Emru Townsend passed away last night after a lengthy battle with leukemia.
I can't remember how and when I first "met" Emru. He was probably the one to contact me in the days when the internet was mostly usenet groups and email lists. He approached me to write about the production of Monster By Mistake and I was grateful for the opportunity. He was the editor of fps, a Canadian magazine devoted to animation and my TV special was an early example of an all-cgi half hour. He gave me another chance to publicize the show when it went to series and I continued to write reviews for fps thereafter when it migrated to the web.
Emru and I were also members of Apatoons, a private publication about animation that's been going on longer than The Simpsons.
I only met Emru face to face two or three times, and I think that all the meetings may have taken place at the Ottawa Animation Festival. The one thing that struck me about Emru in person was his great baritone voice, one that was made for radio.
Emru was someone who made things happen. Lots of people have ideas or complain that the world is deficient in some way. Emru turned ideas into reality. Creating a magazine from scratch and getting it distributed is not an easy task, and it doesn't get any easier when the subject matter is animation. Emru attracted people like a magnet and was able to organize them so that there was a tangible result.
That organizational ability served him well during his illness. He used all his media savvy to publicize his situation; he needed a bone marrow transplant and had to find someone who was a match. He and his family (especially his sister Tamu), mounted a campaign that included a website and blog, email lists, newspaper articles and radio interviews, all focused on publicizing the need for people to provide samples for the bone marrow database. His ethnic group, the Afro-Caribbean community, is under-represented and one goal of his crusade was to register more people in that community so that they would have an easier time if they were unfortunate enough to be in Emru's position. For all the work that Emru did with fps, with the Siggraph organization, with the larger animation community, it will probably be dwarfed over time by the work done by him, his friends and family to expand the bone marrow database. We'll never know how many lives that database may save in the future as a result of their efforts.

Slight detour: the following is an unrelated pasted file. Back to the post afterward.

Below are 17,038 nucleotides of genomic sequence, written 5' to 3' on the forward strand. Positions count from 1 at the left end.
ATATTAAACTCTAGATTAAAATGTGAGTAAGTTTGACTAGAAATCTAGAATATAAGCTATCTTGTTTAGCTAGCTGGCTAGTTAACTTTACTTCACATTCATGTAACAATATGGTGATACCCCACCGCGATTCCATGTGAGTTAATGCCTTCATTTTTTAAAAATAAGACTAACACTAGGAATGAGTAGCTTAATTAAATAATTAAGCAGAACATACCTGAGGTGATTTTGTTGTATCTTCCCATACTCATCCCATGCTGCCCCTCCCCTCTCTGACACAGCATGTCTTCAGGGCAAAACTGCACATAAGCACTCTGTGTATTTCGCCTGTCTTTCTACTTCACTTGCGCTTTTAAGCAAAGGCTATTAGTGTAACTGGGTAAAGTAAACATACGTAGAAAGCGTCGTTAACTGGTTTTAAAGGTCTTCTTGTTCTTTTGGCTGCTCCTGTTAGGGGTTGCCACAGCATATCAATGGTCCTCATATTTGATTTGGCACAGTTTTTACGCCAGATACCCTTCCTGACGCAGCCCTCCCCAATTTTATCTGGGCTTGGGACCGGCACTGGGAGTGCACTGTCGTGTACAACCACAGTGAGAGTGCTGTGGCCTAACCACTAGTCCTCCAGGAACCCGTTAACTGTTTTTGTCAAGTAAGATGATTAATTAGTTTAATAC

Emru's illness was not easy or pleasant. In addition to the effects of the disease itself, he suffered with the problems associated with chemotherapy: exhaustion, fuzzy-headedness, and mouth sores. It suppressed his immune system, so he spent time in hospital wards where he could only be visited by people wearing masks and gowns as he was in danger of infection. There were other complications having to do with his heart rate and his legs swelling. Through all the treatments and over 40 transfusions, Emru wrote about his illness. There was no self-pity in those reports; Emru approached his illness like a journalist, documenting everything he went through dispassionately. This is what's known as grace under pressure.
Emru found a match for the transplant and underwent the procedure in September. Unfortunately, it didn't relieve his condition. He knew several weeks ago that there was nothing else doctors could do for him and that it was only a matter of time. Time ran out yesterday evening.
I've lost a friend, animation has lost an advocate, and the Townsend family now has a hole it in that will never be filled up. Emru is survived by his wife Vicky, his son Max, his sister Tamu, and his parents and in-laws. I know something of what they went through and I don't envy them the pain and uncertainty that has dominated their lives since Emru got sick. There's nothing left to say except that I hope that his family can find solace from how much we'll miss him and most especially from the way Emru lived his life. We're richer for having known him.